God is not ashamed of or embarrassed by sex. He created it as a good gift to be enjoyed as a part of his wise design. He made it for a purpose. It wasn’t a slip up or mistake that God made us the way we are. The goodness of romantic passion and sexual intimacy is clear throughout the poetry of the Song of Songs. The woman has a great desire and love for the man, and the man treasures and longs for the woman. They describe one another and their love for each other with rich imagery of a luscious garden and the bountiful abundance of God’s creation. There is great beauty and sweetness in the poetry found in the pages of this book of the Bible. The woman in 7:10 tenderly says: “I am my beloved’s, and his desire is for me.” A similar statement is repeated in 2:16 and 6:3; this highlights the wonder and loveliness of being committed to and loved by another person. Belonging to someone in love is a precious thing.
Even so, over and over again in the Song of Songs, the reader is offered an important warning about love in this refrain: “I adjure you, O daughters of Jerusalem, that you not stir up or awaken love until it pleases”
(Song of Songs 8:4).
The Song repeats similar words in 2:7 and 3:5. The writer surely wants us to understand the importance of proper timing and waiting when it comes to romantic desire. In a world that thinks and preaches that sex and romance are ultimate, this is controversial instruction. Many pursue sex without commitment and intimacy without loving loyalty. Others rush into relationships (and even into marriage) hoping to find quick satisfaction and fulfillment in romantic love. In the eyes of the world, sexual freedom is a right, romance is the aim of life, and the erotic is commonplace and profane and normal. Yet, the Song of Songs reminds us that romantic love and sexuality have their proper, God-designed context. Marriage is the only place for sexuality to truly flourish. God made sex to be enjoyed in the context of the committed relationship of marriage. The absence of waiting spoils the gift, distorts the purpose, and destroys relationships. Forcing love or intimacy without submitting to God’s plan only leads to heartbreak, disappointment, and unfulfilled desire. If we do not receive God’s gifts in the appropriate time and setting, we belittle the gift and dishonor the Giver. The gift is not the main thing; the God who gave it is. Therefore, he has the right to determine the right place and time for the blessings he bestows.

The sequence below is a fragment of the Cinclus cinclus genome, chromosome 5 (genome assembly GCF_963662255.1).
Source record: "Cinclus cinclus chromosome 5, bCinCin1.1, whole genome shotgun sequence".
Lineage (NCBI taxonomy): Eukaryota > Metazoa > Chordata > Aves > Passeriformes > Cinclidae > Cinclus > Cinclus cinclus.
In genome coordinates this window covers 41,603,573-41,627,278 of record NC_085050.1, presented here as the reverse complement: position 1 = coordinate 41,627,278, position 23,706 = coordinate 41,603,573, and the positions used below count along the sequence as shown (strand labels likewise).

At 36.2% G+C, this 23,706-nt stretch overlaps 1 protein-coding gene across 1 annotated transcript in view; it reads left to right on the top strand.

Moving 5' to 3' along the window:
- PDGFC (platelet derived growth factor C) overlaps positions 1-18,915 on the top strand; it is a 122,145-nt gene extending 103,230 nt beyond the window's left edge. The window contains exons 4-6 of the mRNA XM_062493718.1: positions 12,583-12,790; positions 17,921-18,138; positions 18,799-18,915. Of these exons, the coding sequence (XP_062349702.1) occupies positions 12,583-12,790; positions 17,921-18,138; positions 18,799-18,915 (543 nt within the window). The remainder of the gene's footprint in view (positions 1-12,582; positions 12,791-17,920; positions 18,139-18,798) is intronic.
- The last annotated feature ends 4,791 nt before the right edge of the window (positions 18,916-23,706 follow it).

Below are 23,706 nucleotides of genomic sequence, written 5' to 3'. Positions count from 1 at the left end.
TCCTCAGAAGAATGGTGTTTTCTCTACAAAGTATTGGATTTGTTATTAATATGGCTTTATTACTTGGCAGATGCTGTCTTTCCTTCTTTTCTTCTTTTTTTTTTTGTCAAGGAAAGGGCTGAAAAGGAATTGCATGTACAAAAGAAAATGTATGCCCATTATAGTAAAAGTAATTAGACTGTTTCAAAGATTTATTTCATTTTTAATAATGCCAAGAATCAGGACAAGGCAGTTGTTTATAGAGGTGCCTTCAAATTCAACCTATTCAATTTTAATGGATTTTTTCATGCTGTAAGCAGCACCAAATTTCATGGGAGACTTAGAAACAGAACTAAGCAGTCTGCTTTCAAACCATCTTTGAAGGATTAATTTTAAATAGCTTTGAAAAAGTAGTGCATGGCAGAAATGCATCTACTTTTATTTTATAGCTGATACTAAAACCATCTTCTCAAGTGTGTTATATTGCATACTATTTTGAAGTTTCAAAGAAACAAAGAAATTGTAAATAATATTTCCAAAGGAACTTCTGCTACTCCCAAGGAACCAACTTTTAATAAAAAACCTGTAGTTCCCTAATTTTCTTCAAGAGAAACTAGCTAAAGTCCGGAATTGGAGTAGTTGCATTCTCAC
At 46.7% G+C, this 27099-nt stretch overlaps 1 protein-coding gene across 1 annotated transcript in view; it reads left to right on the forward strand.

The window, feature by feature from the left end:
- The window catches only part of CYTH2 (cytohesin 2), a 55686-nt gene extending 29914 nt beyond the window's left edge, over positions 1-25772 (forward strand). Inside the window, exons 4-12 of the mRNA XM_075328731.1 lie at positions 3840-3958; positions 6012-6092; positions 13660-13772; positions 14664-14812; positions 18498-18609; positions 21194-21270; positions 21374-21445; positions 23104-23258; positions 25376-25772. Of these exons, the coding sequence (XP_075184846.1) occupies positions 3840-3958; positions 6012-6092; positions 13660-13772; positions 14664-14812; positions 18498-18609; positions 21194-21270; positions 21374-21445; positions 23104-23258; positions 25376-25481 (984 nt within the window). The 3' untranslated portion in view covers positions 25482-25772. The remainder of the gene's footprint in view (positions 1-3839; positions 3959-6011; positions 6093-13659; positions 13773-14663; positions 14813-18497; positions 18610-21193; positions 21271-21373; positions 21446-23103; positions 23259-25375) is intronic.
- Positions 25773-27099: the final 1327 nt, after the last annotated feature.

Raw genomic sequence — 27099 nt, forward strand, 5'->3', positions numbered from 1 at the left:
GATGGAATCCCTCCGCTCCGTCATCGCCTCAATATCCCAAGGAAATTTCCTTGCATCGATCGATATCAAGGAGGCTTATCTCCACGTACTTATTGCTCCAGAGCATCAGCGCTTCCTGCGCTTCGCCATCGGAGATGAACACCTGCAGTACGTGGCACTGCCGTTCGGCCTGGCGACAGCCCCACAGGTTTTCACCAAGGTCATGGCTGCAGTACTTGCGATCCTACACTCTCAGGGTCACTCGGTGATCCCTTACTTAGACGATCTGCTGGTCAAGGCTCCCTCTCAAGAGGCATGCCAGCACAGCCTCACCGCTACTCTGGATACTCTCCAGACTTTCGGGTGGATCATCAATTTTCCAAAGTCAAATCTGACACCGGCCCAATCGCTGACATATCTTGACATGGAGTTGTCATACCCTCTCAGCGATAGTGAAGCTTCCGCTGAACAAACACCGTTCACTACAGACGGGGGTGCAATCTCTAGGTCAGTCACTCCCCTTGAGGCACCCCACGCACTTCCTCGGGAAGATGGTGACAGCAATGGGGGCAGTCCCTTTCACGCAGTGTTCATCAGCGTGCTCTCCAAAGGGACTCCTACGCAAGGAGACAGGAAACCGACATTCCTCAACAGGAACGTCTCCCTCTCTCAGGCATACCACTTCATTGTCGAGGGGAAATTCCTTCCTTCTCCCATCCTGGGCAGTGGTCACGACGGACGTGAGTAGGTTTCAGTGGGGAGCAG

As the Song of Songs closes, it gives a sharp reminder of the danger and beauty that is found in romantic love:
“Set me as a seal upon your heart, as a seal upon your arm, for love is strong as death, jealousy is fierce as the grave. Its flashes are flashes of fire, the very flame of the Lord. Many waters cannot quench love, neither can floods drown it. If a man offered for love all the wealth of his house, he would be utterly despised.”
Love is intense and passionate and strong. It is fierce and fiery. In this striking language, there is a clear danger here. Love is like fire. It can be warm and useful and life-giving, but it can also destroy and hurt and burn with dangerous flames. Without the necessary boundaries and patience and commitment, many are hurt in the process.